When the New Year rang in on January 1, 2008, Robyn Okrant, a Windy City yoga teacher with an MFA from the Art Institute of Chicago, started a year-long project, Living Oprah, in which she literally followed all of the advice dished out by the daytime deity, Oprah Winfrey. Okrant’s plan was to live her Best Life, the overarching theme of Winfrey’s inescapable dictum provided via her TV show, Oprah.com, Oprah satellite radio, O Magazine, Oprah’s Angel Network and other off-shoots of her empire.
She set up a blog to chat with other Oprahnistas and attracted thousands of posts and a publisher. Thus was born, Living Oprah: My One-Year Experiment to Walk the Walk of the Queen of Talk, an Escher-like view of life, as seen on TV, where we watch Okrant watching Oprah who watches over us.
The book spans her year of tackling the Best Life Challenge, a transformative experience where you can go from “shlumpadinka” (oh jargon) to swan. It is not a satire, although Okrant can often be witty and skeptical. It is an earnest attempt to chronicle 365 days of self-improvement, no matter the cost or time needed to do so. This includes tasks such as creating a vision board collage and pledging obeisance to a steady flow of tips, online quizzes, good-for-you-recipes, exercise commitments; acquiring must-have items for the closet and the home, as well as must-do behaviors for the boudoir. There are mandates to watch O-approved movies, read O Book Club tomes, pick a charity, declutter, get a financial life and even explore your most-secret body parts; all part of the Best Life Tao.
In her book, Okrant charts her year-long progress month-by-month. The chapters of “Living Oprah” reflect her growing angst at having taken on this self-inflicted challenge and the mounting costs and time spent following the daytime Svengali. (Spoiler alert: 1,202 hours and $4,781.84.) She expresses a lot of self-doubt over how she will accomplish the compounding mandates, from donating books (her charity) to locating the perfect “crisp white shirt” (one of 10 items every woman should have in her wardrobe), to driving through a winter storm for a Celine Dion concert (GO!, said O) that she doesn’t want to attend, all because Oprah spoke.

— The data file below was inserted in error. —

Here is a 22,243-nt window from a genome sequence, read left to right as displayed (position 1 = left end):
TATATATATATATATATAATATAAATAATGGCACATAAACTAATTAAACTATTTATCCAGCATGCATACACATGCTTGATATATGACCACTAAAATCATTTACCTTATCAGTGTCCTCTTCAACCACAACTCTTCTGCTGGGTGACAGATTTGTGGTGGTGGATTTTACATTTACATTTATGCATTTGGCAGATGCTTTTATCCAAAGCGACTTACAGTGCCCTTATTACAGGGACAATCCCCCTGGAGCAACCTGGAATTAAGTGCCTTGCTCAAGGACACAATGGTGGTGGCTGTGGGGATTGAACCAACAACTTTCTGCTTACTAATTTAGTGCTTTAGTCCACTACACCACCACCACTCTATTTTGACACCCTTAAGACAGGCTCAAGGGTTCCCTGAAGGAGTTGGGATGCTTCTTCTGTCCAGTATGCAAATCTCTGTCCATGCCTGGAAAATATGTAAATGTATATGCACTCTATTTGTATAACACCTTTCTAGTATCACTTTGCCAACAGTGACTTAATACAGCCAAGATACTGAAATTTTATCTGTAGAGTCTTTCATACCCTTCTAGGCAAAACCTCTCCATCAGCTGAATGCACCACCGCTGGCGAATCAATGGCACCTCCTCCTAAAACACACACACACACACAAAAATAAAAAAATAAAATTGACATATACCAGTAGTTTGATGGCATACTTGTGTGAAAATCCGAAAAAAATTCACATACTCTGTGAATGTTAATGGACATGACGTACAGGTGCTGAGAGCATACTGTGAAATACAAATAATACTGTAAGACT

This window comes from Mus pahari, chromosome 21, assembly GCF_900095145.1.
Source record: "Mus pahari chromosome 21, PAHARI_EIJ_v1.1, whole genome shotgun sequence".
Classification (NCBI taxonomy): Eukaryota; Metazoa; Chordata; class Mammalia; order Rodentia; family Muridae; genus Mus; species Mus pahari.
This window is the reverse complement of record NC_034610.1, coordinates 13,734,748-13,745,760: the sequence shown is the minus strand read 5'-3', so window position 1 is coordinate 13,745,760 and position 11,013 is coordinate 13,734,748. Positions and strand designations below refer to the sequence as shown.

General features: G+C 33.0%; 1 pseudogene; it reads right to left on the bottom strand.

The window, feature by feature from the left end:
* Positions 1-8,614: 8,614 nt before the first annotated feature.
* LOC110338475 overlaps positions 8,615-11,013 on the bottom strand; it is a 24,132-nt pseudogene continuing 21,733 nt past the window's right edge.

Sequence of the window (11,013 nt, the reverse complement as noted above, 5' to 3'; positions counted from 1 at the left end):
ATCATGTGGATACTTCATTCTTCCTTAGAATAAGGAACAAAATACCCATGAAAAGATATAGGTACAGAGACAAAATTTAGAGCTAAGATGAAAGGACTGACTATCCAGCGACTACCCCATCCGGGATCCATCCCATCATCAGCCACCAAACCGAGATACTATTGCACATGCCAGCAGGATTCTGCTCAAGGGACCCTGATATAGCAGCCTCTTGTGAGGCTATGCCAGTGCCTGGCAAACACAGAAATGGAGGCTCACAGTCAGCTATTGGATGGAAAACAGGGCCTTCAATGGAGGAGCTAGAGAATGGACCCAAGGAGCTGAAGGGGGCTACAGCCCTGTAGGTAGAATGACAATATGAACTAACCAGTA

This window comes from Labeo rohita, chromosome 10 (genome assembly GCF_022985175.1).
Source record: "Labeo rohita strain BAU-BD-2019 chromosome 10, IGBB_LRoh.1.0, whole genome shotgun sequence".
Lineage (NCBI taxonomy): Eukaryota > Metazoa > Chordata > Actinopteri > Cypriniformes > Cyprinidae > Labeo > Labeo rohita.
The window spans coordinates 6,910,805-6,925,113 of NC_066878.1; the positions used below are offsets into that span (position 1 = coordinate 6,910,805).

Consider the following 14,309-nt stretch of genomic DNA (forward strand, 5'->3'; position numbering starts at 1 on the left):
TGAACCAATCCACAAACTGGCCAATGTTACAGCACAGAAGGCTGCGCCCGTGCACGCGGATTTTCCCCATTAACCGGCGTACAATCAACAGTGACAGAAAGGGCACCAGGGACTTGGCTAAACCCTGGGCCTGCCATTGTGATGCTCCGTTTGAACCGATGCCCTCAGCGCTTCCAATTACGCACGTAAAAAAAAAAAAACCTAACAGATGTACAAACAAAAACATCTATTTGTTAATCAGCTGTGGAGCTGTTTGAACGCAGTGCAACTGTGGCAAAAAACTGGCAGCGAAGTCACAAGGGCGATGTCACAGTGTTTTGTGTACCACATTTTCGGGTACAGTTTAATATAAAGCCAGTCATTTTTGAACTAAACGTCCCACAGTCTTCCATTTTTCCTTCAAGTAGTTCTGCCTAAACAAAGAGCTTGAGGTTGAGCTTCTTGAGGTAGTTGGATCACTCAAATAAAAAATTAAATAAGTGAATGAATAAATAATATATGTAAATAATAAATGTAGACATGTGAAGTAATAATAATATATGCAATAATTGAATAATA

She does have backup. Like Julie Powell‘s Julie & Julia before her in the quotidian How-To genre, there’s a good-guy husband, Jim, who “gets it.” And the supportive pet too, Wasabi the cat, later joined by cat #2, Selmarie, acquired when Oprah commanded, like Moses, that her people go forth and adopt a stray.
Living Oprah suffers from an overly dramatic tone. Okrant describes herself as an “emotional wreck” as she bears down on her growing to-do list. In the middle of sleepless nights she consults Oprah’s Web site to search for answers. And every weekday morning her alarm wakes her for the nine a.m. TV show. She gets the magazine (or tries to, the subscription never seems to click in) and that begets more tasks. All this consternation over her forced self-improvement doesn’t exactly flow. It’s hard to cheer for her when the problem du jour is locating a great white shirt (Brooks Brothers). She comes across as having what you could call a “too much cake” problem. You wonder what this material might have been like in the hands of a great cynic/comic like Chelsea Handler or Kathy Griffin, but then that’s not re-preaching to the daytime faithful.
If you can wholly buy into the premise, then Okrant does have tinges of being a Margaret Mead among the living room set. Oprah has millions of followers. She’s spawned the hugely successful media careers of Dr. Phil and Dr.Oz; put her personal trainer and chef on the mass culture map. If she mentions a product–from candles to Kindles–that item vanishes from the shelves quicker than you can say Harpo. Why is that? Why do we care what Oprah says? At the end of the project, Okrant posits her thesis on Oprah, the person. She asks a great question, and this is the take away from the book: why is Oprah still locked in her struggles if she has the power, the money, the access and the perfect white shirt? And why do so many people, mainly women, think she has THE answers?
That’s something we’d all like to know. But, that’s a whole other book.
P.E. Logan is communications professional and a writer in New York. She has worked at various adult trade publishing houses including Random House, Putnam, Macmillan and Simon & Schuster for almost three decades. She now works at The New York Times. Her work has appeared in The Washington Post and other periodicals.
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